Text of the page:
Carotenoids are chemicals that have nutritive properties and that exist in the pigment that colors plants and animals. As fat-soluble materials, carotenoids are ingested by humans in countless colorful fruits and vegetables. They are important as antioxidants and for their capacity to get converted to essential vitamins. Many health experts say that people should receive carotenoids by eating fresh fruits and vegetables as part of a healthy diet, rather than by taking supplements, because they are easier for the human body to use when ingested in natural foods.
Found in Colorful Foods
Different carotenoids are related to their manifest colors. Two of the general categories are carotenes and xanthophylls, with carotenes being present in yellow vegetables, and xanthophylls being found in green vegetables. Beta-carotene, an essential nutrient that the human body converts to vitamin A, is present in orange carrots, sweet potatoes and squash. Another type of carotenoid, lutein, exists in dark green kale, broccoli, yellow egg yolk and bell peppers. Red tomatoes, apricots, grapefruit, watermelon and papaya all contain another type, called lycopene.
Potential Health Benefits
When acting as antioxidants, carotenoids have been shown to reduce the damage caused by certain molecules called free radicals. A generous amount of these chemicals might prevent damage to cells and tissues as well as genetic damage. This means that they might increase a person's immunity to infection, reduce the risk of cancer and protect against heart disease.
The potential benefits of beta-carotene are believed to include preventing hardening of the arteries, which is associated with an increased risk of heart attack. Beta-carotene also preserves the health of the body's mucous membranes and lining of the lungs, which are among the body's first lines of defense against infection. Excessive amounts of beta-carotene, however, might bring a higher risk of osteoporosis or of lung cancer in smokers.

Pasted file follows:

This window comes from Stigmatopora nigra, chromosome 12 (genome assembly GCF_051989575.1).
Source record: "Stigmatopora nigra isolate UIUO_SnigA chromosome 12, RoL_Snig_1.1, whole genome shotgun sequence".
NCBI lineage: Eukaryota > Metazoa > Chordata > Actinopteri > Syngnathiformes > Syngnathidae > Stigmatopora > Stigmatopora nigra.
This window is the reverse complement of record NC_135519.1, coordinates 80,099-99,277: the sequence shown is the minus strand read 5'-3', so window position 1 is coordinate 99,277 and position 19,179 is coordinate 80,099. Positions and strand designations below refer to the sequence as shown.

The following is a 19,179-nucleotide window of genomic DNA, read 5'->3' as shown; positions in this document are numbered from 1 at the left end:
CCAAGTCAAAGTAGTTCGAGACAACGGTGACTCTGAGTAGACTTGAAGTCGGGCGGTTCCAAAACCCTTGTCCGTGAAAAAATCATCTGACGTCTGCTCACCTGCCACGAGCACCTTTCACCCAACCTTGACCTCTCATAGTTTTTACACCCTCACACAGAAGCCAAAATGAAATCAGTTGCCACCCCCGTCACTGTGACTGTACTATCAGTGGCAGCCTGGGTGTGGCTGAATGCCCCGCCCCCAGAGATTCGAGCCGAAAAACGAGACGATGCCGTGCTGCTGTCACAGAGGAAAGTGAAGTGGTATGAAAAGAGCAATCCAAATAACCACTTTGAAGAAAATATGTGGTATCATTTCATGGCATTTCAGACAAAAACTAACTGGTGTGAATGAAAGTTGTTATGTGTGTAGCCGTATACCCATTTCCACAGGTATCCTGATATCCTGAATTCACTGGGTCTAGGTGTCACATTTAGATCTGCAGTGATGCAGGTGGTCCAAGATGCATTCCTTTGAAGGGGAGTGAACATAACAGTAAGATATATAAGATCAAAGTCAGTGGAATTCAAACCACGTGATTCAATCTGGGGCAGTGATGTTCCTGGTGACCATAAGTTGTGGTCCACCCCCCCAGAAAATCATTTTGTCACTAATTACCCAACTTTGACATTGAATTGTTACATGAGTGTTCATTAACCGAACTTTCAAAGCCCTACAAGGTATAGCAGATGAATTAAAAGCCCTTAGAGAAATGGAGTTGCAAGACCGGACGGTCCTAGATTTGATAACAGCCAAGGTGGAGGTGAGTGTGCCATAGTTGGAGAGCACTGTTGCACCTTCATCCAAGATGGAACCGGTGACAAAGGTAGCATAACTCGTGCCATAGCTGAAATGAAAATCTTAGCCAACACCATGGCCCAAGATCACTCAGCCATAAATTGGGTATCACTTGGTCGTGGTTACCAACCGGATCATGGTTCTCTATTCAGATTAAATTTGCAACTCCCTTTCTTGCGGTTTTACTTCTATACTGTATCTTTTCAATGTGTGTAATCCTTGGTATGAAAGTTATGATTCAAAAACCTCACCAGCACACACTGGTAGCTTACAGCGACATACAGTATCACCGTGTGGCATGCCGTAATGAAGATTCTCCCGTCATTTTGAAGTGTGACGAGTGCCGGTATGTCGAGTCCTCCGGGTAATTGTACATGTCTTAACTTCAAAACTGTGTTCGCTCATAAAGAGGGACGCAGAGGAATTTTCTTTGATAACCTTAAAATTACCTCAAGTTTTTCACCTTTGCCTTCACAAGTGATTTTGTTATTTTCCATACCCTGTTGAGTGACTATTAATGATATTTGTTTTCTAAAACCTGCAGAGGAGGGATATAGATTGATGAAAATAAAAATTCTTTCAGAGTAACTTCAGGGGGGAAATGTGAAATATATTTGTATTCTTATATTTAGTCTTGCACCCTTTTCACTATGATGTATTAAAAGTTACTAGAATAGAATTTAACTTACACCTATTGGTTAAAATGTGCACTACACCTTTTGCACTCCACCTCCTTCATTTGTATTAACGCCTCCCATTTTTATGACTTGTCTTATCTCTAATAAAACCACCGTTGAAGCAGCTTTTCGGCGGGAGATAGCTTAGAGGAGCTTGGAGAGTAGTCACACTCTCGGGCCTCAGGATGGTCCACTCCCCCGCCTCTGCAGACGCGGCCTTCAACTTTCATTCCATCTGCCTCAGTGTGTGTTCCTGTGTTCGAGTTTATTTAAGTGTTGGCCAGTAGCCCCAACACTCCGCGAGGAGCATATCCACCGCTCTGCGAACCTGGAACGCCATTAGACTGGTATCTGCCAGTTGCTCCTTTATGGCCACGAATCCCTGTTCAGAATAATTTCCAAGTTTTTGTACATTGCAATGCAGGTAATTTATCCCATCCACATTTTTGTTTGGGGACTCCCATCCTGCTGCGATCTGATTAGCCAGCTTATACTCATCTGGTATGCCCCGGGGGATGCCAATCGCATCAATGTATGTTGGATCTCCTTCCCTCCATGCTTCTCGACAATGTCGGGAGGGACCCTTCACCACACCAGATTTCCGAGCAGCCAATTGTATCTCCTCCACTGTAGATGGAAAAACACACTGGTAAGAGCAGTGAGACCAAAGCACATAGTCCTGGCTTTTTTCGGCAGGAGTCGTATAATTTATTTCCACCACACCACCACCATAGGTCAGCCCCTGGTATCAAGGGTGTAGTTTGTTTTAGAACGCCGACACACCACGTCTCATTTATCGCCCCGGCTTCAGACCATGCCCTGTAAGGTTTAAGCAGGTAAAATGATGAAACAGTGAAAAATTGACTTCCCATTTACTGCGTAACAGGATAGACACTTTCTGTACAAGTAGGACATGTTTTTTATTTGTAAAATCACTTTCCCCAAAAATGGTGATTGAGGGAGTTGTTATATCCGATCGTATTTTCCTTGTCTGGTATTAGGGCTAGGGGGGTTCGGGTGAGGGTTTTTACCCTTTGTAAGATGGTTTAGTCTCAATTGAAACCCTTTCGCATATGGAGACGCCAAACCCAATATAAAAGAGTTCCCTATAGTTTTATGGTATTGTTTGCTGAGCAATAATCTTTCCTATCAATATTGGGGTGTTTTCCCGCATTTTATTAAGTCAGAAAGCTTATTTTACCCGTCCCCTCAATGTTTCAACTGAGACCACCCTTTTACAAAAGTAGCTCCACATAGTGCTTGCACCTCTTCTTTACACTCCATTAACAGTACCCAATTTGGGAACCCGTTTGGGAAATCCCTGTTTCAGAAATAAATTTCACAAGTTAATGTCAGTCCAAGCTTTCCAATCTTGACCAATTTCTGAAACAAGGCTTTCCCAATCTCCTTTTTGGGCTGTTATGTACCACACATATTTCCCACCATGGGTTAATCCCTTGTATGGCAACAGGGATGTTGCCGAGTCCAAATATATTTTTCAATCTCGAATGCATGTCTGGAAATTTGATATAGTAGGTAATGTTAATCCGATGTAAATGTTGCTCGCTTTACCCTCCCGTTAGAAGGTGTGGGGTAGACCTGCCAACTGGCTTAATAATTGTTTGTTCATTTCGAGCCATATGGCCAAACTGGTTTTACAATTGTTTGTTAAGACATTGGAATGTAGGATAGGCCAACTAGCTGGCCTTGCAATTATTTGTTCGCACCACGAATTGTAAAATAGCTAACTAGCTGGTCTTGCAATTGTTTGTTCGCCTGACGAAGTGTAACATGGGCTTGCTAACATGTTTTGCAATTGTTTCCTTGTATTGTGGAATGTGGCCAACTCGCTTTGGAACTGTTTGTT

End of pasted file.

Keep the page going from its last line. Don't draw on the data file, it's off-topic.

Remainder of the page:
Carotenoids might help fight serious infections in people who have compromised immunity systems by boosting their white blood cell count. Lycopene has been associated with a reduced incidence of several types of cancer, including prostate cancer, colon cancer, bladder cancer and lung cancer. Zeaxanthin and lutein are believed to strengthen the eyes, protecting against cataracts and macular degeneration. Although some of these connections have yet to be clearly established through scientific studies and research, health experts typically recommend that people should consume the recommended daily amounts of fruits and vegetables to get the full benefits of carotenoids.